I am delighted to be given the opportunity to contribute to today’s debate on health. It is a privilege to be given the opportunity to contribute to a debate on health issues on behalf of my constituents of Kildare North with a view to highlighting areas in the health service where there are significant opportunities for improvement. Before getting to the main points of my contribution, I wish to set in context the points I will make. The health of the nation and the state of the health services available to the citizens always should be on the agenda of public representatives and of this House. No matter how much money is spent on the health services and no matter how good are the health professionals, there will always be a requirement for more resources for the health services. As the population ages, new medical procedures become available and new medicines are developed, the health service will always be in the spotlight and it is Members’ duty to ensure it remains there.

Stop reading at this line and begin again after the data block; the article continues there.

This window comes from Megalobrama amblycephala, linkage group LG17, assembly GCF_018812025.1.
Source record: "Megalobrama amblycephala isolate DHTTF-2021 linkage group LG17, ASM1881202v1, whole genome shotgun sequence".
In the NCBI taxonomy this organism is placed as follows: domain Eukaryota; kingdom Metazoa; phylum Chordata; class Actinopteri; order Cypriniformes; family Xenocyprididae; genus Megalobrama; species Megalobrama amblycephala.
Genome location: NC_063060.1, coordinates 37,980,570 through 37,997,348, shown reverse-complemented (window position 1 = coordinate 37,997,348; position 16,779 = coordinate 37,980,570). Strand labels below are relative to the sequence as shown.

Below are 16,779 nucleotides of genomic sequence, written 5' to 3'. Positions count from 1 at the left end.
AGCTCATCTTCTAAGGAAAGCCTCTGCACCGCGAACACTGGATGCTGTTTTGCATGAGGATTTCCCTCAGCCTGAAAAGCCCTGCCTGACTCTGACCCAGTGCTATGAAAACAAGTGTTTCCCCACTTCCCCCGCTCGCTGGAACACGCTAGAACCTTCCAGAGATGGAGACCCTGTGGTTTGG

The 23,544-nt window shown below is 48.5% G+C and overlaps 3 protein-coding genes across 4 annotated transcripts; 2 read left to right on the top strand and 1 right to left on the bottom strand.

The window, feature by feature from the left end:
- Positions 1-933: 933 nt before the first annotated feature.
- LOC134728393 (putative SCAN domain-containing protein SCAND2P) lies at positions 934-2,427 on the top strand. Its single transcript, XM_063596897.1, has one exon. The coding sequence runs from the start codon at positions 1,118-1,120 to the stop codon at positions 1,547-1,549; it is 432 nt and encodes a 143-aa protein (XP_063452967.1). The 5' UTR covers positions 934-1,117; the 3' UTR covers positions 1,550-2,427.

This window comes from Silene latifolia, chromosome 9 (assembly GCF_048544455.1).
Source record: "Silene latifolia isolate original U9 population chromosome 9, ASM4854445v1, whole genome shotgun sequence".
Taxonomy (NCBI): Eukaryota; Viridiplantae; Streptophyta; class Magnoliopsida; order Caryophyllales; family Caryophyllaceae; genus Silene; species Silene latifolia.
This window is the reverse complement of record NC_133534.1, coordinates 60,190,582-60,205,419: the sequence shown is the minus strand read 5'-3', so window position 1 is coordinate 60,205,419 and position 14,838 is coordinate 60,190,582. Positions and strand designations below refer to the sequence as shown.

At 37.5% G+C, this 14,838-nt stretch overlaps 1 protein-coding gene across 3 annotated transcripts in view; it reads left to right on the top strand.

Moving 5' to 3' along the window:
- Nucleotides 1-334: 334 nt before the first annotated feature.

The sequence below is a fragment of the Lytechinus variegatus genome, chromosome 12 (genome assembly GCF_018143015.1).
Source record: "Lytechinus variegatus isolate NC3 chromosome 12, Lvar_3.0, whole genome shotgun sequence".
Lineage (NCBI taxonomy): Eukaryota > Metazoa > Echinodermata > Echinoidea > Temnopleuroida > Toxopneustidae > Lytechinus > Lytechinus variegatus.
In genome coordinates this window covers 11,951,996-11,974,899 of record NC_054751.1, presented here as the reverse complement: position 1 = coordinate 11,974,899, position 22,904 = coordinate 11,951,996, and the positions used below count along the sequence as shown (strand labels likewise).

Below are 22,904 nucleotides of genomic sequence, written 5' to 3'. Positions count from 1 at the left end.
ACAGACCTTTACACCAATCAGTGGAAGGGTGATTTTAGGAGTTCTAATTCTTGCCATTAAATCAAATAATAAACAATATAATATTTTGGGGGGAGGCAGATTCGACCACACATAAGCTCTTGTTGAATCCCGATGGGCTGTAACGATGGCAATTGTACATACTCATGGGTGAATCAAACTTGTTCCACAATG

Throughout my relatively short career in public life, I have witnessed year in and year out the adversarial approach adopted by politicians on health policy with the Government claiming it is always right and the Opposition claiming the Government policies are not adequate to address the health issues facing the country. Opposition parties must provide an effective challenge to Government policy when it is needed and the Government must defend its policies when it passionately believes they are the right ones. However, the people on waiting lists for vital health procedures will not forgive the politicians if they do not develop a new approach to the formation of health polices, namely, to have open discussions in this House on health policies in which each Deputy’s input is sought and all political parties are allowed to have their say. Often the best policies are achieved by collaboration with others and all Deputies should be given the opportunity to have their input. I also believe the great work of thousands of employees in the health service must be recognised. Each day, thousands of health professionals provide invaluable care to many patients who use the health service. In the heated debates that often take place inside and outside this House on health policy and resources for the health service, their work, dedication and professionalism often get ignored. Many people who gain access to the health service are full of praise for the workers there and it is important to recognise their vital contribution and I am delighted to acknowledge their work today.